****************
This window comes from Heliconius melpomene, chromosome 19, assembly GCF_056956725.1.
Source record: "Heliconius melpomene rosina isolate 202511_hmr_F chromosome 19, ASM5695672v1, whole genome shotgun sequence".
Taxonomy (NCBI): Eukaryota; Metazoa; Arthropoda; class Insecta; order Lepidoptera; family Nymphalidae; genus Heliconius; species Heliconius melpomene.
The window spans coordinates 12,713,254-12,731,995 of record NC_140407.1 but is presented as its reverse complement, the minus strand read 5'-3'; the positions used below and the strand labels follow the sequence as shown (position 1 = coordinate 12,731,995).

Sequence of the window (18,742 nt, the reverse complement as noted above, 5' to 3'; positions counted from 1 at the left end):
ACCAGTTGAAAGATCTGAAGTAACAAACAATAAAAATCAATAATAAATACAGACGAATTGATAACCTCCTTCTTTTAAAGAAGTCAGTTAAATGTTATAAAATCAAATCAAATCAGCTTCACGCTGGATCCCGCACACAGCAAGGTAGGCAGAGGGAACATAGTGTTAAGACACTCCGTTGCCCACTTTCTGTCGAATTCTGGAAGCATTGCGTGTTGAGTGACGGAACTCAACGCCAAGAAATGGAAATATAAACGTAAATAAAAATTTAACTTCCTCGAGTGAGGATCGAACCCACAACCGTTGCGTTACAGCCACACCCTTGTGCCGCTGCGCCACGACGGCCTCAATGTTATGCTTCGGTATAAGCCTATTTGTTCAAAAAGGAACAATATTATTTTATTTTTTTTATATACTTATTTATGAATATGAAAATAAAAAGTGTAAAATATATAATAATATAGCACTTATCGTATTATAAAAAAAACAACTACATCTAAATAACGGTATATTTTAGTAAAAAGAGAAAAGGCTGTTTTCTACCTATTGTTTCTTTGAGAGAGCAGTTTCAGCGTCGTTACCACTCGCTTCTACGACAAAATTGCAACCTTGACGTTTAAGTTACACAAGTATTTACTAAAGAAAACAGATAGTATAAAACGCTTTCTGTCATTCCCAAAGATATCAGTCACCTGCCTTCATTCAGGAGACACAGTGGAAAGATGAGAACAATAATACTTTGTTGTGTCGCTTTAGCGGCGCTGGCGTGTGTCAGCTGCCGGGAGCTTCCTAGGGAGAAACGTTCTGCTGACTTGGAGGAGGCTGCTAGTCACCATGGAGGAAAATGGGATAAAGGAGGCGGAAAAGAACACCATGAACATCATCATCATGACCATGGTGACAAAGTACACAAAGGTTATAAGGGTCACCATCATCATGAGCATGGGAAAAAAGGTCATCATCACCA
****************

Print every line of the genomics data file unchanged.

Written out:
This window comes from Heliconius melpomene, chromosome 19, assembly GCF_056956725.1.
Source record: "Heliconius melpomene rosina isolate 202511_hmr_F chromosome 19, ASM5695672v1, whole genome shotgun sequence".
Taxonomy (NCBI): Eukaryota; Metazoa; Arthropoda; class Insecta; order Lepidoptera; family Nymphalidae; genus Heliconius; species Heliconius melpomene.
The window spans coordinates 12,713,254-12,731,995 of record NC_140407.1 but is presented as its reverse complement, the minus strand read 5'-3'; the positions used below and the strand labels follow the sequence as shown (position 1 = coordinate 12,731,995).

Sequence of the window (18,742 nt, the reverse complement as noted above, 5' to 3'; positions counted from 1 at the left end):
ACCAGTTGAAAGATCTGAAGTAACAAACAATAAAAATCAATAATAAATACAGACGAATTGATAACCTCCTTCTTTTAAAGAAGTCAGTTAAATGTTATAAAATCAAATCAAATCAGCTTCACGCTGGATCCCGCACACAGCAAGGTAGGCAGAGGGAACATAGTGTTAAGACACTCCGTTGCCCACTTTCTGTCGAATTCTGGAAGCATTGCGTGTTGAGTGACGGAACTCAACGCCAAGAAATGGAAATATAAACGTAAATAAAAATTTAACTTCCTCGAGTGAGGATCGAACCCACAACCGTTGCGTTACAGCCACACCCTTGTGCCGCTGCGCCACGACGGCCTCAATGTTATGCTTCGGTATAAGCCTATTTGTTCAAAAAGGAACAATATTATTTTATTTTTTTTATATACTTATTTATGAATATGAAAATAAAAAGTGTAAAATATATAATAATATAGCACTTATCGTATTATAAAAAAAACAACTACATCTAAATAACGGTATATTTTAGTAAAAAGAGAAAAGGCTGTTTTCTACCTATTGTTTCTTTGAGAGAGCAGTTTCAGCGTCGTTACCACTCGCTTCTACGACAAAATTGCAACCTTGACGTTTAAGTTACACAAGTATTTACTAAAGAAAACAGATAGTATAAAACGCTTTCTGTCATTCCCAAAGATATCAGTCACCTGCCTTCATTCAGGAGACACAGTGGAAAGATGAGAACAATAATACTTTGTTGTGTCGCTTTAGCGGCGCTGGCGTGTGTCAGCTGCCGGGAGCTTCCTAGGGAGAAACGTTCTGCTGACTTGGAGGAGGCTGCTAGTCACCATGGAGGAAAATGGGATAAAGGAGGCGGAAAAGAACACCATGAACATCATCATCATGACCATGGTGACAAAGTACACAAAGGTTATAAGGGTCACCATCATCATGAGCATGGGAAAAAAGGTCATCATCACCA